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Beyond the Bale : Apr - May 08
i ñSn'ovOat I on · limited A Australian Wool Innovation Limited WOOLMARK AWl, GPO Box 4177, Sydney NSW 200 I PROFILE Brigid McLaughlin Fashion designer Designer with a passion for 'green' luxury 'From little things big things grow' is a philosophy that has stood Sydney-based fashion designer Brigid McLaughlin in good stead throughout her career. She has enjoyed nurturing fashion labels such as Charlie Brown, Lili, and David Lawrence by developing their style and position in a competitive marketplace through strong wearable designs with an 'edge'. Now Brigid has laid the foundations for her own label, Brigid McLaughlin, which is finding its niche in a fashion world filled with well-resourced competitors with large advertising and promotion budgets. However, she hopes she will be able to find her own competitive edge through her enthusiasm for using wool - which she grew up surrounded by - creatively. Brigid retains strong ties to her family's wool-growing property, 'Merryanbone North', at Nyngan in western NSW - which is today co-managed by her father JA McLaughlin, her brother Jim and his wife Abigail - and this, combined with her knowledge of design and her commitment to Merino wool, has earned her a place on AWl's Next Generation advisory group. Brigid's love of wool and clothing was fostered by her parents from an early age. She recalls her mother taking her to see the history-making Bicentennial Wool Collection event at the Sydney Opera House in I 988. After obtaining a Bachelor of Arts at Sydney University, Brigid followed in the footsteps of her mother and grandmother by studying at East Sydney Technical College, where she majored in fashion design. On graduating she was appointed designer at Charlie Brown and given the opportunity to develop the label and its sister label, Lili, aimed at the younger buyer. Those years of building up labels gave Brigid the background to handle the challenge of creating her own label. Today, doing all her own designing, marketing and business management from a studio in Surry Hills, Brigid creates garments made with natural fibres for women who appreciate good design, garment structure and quality fabrics. "Women who like to look up-to-date without having to chase trends... modern, but timeless, pieces;' Brigid says. "They are clothes people can wear every day and I am very conscious of making sure the ranges work together so something from last year can be worn with something from this year:' The range is sold into boutiques around Australia and internationally, including New Zealand, Indonesia and in the Elizabeth Charles boutiques in New York and San Francisco. While happy to progress steadily, Brigid hopes one day her label will be taken up by a department store, but realises her business would have to change to cope with larger orders and demand for a wider range of garments. In the meantime, she is planning to show at this year's Australian Fashion Week to raise her profile. With most of the garments made in Australia - except the knitwear, which is made in China - Brigid's autumn/winter 2008 collection features Australian Merino wool in coats, jackets, pants and knitwear. The woven fabrics are largely sourced from Japanese and Italian mills, which Brigid says produce a high-quality fabric with a luxurious finish that can be bought in smaller volumes, suiting her production quantities. "The major trend for the last few years has been volume - everything has been big - but this is changing back to structure. It always swings from one to the other;' she says. "Wool is ideal for more structured design, such as fitted tailoring, and this will present a real opportunity for the fibre." There are two other larger consumer trends that will also affect opportunities for wool marketing - the desire for luxury fibres and the environmentally aware consumer. "Wool is a luxury fibre and should be treated as such. With the coming together of Wool mark and AWl hopefully there can be education of the consumer about wool's luxurious properties - how to care for it, how to wear it. If people look after their wool garments they will get years and years of good wear from them, and that also fits with creating a sustainable environment:' Every fashion magazine Brigid picks up talks about organic cotton, and this year she has noticed greater promotion from fabric wholesalers of organic cotton textiles. "I rarely use a synthetic fabric as they are generally not comfortable to wear, especially in the Australian climate, and I firmly believe today's astute consumers are prepared to pay for good quality natural fibres:' From her position within the fashion industry, Brigid is keen to emphasise the opportunities that exist at this point in time to market wool's strong environmental credentials. - KELLIE PENFOLD More information: www.brigidmclaughlin.com. 02 9698 8383 PHOTO: KELLIE PENFOLD Young Australian fashion designer and ambassador for Merino wool Brigid McLaughlin.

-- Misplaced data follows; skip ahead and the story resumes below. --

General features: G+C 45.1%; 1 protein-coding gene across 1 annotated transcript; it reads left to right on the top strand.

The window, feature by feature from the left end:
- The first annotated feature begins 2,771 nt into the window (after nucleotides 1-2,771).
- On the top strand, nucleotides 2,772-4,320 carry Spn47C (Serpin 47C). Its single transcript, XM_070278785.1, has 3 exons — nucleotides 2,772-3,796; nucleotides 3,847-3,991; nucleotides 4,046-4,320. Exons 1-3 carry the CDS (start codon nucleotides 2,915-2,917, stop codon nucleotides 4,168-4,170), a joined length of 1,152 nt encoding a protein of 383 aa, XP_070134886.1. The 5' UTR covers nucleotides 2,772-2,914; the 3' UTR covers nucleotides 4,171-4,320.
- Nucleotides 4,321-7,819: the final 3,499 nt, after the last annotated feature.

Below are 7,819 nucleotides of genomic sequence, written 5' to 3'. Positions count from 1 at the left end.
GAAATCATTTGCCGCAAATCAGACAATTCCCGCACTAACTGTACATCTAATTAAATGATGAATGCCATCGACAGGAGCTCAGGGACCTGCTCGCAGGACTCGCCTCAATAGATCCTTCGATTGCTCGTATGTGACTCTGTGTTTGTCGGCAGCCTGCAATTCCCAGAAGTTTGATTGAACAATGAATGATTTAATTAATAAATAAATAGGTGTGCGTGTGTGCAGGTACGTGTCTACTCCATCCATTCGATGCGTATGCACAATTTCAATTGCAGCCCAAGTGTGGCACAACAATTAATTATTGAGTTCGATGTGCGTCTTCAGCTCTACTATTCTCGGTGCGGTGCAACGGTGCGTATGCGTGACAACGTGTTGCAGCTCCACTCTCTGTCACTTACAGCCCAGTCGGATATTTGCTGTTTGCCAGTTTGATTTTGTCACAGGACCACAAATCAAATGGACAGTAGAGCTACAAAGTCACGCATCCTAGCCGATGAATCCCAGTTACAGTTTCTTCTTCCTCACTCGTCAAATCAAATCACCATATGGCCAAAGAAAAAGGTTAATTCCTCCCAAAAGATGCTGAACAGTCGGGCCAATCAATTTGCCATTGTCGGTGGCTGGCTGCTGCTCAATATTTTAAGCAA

Feb - Mar 08
Jun - Jul 08 Supplement